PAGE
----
As the tasting ended and stories about Australia's cheese industry were discussed, Claude yet again surprised me, he went into his office and came out with a copy of France's professional fromager's magazine and opened it up to a photo of my creation for the World Cheesemonger Championships that were held in Tours, Loire Valley in 2013. I didn't even know that it was featured nor that this magazine existed. I began to tear up as he said that this was the most impressive display he had seen in a long time! the way I expressed my love of Comte in my design moved him and he always shows it off to visiting cheesemongers who make the exact same journey I made this very day.
The day ended with a tour of the towns of the Jura and a lunch of traditional fare of Comte (baked vacherin!!) with Yannick and more discussions of Australia, Music, Comte of course, and dreams & visions. As I departed the mountains of Jura, I had a satisfying and content smile on my face and an invisible aura of wonderment.
A bit of background:
Marcel Petite is to Comte what Phil Spector is to sound. Before Marcel Petite, Comte was an Alpine cheese that was matured for only 6 - 9 months at a high temperature above 15C and low humidity. It's look was reminiscent of the famous Emmental of Switzerland, with a ivory white paste and large holes and its taste was mild, sweet and lactic. Marcel Petite changed this when he started to mature Comte in Fort Saint Antoine. He implemented affinage conditions to 8-11 degrees and a minimum RH of 85%. The resulting Comte was slow to take off at the market but eventually this cheese became France's most consumed cheese and the rest is history!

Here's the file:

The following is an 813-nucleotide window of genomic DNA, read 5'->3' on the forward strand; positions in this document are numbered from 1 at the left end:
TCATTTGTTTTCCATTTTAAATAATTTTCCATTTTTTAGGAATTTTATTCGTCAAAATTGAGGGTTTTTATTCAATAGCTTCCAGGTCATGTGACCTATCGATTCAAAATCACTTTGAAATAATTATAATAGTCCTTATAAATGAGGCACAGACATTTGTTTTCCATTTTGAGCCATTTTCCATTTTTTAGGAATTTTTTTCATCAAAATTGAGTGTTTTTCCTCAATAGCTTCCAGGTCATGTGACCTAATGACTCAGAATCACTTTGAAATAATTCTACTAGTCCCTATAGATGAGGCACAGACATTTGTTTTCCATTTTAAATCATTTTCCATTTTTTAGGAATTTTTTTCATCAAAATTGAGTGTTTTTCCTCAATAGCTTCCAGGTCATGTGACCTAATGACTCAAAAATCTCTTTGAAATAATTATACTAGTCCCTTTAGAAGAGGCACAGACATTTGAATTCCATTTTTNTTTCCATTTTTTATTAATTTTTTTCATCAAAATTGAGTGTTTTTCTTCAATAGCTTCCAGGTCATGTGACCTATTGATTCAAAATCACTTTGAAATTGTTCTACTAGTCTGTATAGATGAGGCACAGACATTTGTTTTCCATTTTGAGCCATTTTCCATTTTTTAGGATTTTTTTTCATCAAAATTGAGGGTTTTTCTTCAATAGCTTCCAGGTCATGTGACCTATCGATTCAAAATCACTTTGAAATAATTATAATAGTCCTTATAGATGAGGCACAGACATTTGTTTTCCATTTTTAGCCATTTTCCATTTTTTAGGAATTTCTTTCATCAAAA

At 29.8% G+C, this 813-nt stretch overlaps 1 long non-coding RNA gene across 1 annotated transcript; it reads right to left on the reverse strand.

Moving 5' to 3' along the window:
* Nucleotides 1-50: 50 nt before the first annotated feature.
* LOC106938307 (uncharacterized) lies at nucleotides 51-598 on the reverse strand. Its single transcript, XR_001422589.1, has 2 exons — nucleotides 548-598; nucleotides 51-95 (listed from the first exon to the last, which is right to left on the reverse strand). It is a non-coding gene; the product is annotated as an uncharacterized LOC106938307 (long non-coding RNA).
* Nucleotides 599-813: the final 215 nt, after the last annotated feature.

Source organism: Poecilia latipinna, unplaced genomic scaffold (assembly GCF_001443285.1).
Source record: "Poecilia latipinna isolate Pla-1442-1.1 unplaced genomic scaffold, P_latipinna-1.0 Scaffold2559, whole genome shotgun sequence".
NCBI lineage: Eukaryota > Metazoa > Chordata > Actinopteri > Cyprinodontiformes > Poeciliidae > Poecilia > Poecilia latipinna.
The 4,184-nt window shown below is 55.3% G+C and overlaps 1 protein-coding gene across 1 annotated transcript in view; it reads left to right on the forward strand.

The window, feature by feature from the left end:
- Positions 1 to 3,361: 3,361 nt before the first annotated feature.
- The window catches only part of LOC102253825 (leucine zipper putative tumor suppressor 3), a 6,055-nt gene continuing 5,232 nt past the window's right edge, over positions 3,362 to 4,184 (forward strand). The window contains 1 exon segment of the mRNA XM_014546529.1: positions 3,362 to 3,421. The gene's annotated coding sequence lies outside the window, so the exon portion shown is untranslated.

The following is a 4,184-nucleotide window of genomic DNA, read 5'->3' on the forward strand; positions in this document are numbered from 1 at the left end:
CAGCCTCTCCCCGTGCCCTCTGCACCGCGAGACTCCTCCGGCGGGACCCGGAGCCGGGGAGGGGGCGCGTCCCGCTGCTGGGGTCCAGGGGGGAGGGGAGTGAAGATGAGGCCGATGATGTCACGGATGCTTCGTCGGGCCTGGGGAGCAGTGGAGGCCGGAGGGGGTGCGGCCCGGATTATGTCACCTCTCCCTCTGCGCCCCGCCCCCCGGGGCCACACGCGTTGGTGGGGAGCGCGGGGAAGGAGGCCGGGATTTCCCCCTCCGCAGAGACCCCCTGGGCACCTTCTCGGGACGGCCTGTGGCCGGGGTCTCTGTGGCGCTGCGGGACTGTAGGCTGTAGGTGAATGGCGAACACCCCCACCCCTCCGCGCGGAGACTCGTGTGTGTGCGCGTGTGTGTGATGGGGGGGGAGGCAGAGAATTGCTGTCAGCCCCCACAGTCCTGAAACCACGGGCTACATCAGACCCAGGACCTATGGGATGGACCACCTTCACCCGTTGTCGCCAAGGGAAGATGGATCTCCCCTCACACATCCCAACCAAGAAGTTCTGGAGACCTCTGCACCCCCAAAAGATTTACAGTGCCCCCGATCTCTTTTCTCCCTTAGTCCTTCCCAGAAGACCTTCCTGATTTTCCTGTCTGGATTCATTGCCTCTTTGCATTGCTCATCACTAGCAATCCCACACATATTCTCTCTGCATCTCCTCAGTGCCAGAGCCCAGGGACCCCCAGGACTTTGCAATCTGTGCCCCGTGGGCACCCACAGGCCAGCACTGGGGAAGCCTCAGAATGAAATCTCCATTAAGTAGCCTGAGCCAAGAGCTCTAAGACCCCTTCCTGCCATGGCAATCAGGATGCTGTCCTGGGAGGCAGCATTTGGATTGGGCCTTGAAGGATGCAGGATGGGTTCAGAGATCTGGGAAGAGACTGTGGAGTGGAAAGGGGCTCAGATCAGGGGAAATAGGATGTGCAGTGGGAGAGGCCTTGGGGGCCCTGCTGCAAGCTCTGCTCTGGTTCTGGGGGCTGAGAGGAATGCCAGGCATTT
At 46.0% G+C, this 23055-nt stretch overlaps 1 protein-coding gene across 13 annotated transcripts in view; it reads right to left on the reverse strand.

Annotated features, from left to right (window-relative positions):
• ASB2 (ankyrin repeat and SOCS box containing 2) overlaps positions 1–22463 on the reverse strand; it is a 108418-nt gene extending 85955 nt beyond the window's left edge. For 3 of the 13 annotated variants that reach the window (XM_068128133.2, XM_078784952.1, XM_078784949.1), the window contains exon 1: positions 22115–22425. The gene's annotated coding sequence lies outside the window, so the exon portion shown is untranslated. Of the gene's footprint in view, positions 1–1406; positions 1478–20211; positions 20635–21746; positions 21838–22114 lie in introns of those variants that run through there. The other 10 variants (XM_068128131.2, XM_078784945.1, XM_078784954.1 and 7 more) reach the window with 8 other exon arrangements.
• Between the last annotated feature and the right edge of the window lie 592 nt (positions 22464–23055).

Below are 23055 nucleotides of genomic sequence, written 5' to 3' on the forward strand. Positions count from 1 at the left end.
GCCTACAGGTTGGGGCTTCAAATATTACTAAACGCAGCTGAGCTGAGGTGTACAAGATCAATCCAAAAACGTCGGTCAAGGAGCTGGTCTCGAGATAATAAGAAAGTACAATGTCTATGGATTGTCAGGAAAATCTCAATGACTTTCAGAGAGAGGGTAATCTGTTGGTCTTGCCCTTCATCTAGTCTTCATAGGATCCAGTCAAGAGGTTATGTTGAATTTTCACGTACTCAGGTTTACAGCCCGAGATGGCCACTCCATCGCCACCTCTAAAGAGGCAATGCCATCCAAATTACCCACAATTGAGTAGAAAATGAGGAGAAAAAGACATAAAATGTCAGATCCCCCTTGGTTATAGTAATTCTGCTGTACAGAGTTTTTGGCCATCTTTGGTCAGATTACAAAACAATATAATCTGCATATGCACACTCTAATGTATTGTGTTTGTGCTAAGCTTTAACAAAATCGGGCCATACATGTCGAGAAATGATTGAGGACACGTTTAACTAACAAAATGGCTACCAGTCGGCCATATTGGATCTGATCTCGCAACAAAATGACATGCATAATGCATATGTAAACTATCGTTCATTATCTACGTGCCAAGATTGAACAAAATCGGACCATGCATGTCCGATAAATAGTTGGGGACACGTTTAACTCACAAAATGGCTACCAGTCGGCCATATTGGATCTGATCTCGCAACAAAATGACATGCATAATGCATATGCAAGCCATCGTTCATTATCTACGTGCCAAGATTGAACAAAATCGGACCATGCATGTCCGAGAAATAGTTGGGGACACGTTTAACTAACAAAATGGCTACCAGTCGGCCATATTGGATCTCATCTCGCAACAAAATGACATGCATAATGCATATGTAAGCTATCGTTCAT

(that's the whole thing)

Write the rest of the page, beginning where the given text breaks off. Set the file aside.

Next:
Today the production of Comte is cooperation of the farmer, fruitieres and maturation houses. There are 200 Fruitieres scattered across the production area of the Jura mountains who draw milk from farms within 30km of their facility and up to 8 maturation houses with Marcel Petite still leading the way with some 180,000 wheels being matured annually in Fort Saint Antoine.